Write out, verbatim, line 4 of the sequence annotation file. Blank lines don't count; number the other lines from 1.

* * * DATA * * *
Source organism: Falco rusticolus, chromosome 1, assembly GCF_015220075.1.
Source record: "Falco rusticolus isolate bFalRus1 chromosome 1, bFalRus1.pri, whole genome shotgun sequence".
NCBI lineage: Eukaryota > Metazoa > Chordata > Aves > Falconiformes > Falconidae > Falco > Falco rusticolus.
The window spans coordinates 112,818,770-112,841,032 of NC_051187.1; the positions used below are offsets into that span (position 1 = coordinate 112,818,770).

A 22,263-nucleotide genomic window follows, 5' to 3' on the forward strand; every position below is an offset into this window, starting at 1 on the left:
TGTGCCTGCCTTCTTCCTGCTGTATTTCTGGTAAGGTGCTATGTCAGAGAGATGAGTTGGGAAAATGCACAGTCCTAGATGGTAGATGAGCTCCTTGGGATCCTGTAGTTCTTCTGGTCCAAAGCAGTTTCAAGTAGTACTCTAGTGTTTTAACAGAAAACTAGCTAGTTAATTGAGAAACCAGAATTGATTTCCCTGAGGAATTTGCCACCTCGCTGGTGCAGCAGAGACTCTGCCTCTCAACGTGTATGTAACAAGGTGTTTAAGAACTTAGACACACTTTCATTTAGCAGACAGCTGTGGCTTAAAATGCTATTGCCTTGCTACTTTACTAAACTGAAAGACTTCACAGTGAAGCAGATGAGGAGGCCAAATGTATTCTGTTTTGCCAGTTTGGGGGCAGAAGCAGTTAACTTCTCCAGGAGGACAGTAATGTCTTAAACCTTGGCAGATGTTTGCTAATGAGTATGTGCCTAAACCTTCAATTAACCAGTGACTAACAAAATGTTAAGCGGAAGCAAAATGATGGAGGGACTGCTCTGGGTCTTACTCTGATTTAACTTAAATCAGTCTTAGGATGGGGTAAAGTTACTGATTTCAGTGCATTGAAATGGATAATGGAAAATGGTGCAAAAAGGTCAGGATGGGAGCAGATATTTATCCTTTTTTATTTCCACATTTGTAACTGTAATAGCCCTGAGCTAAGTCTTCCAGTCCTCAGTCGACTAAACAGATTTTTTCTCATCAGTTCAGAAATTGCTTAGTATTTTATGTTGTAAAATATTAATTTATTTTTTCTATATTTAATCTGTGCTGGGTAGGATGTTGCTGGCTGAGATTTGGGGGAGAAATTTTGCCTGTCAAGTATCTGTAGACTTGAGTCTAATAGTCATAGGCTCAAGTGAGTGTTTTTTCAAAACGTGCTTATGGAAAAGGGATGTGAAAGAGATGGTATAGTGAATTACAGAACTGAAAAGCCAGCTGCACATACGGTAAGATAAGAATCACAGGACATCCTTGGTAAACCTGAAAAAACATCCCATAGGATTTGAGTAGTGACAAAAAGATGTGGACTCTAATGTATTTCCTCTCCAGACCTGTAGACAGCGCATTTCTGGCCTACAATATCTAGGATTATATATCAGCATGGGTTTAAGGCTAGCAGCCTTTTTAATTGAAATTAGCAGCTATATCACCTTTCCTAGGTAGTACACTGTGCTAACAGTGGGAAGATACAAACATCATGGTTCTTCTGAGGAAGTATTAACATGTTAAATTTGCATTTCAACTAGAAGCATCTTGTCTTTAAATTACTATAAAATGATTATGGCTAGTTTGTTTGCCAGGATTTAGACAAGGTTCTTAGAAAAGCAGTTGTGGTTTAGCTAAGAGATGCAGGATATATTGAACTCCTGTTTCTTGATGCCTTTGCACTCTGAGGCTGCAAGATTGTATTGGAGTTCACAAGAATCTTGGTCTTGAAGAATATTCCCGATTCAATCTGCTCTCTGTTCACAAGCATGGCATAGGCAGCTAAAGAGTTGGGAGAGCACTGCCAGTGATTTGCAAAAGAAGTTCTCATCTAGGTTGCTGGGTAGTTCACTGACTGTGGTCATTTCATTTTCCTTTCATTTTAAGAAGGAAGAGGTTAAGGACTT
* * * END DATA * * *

The window spans coordinates 112,818,770-112,841,032 of NC_051187.1; the positions used below are offsets into that span (position 1 = coordinate 112,818,770).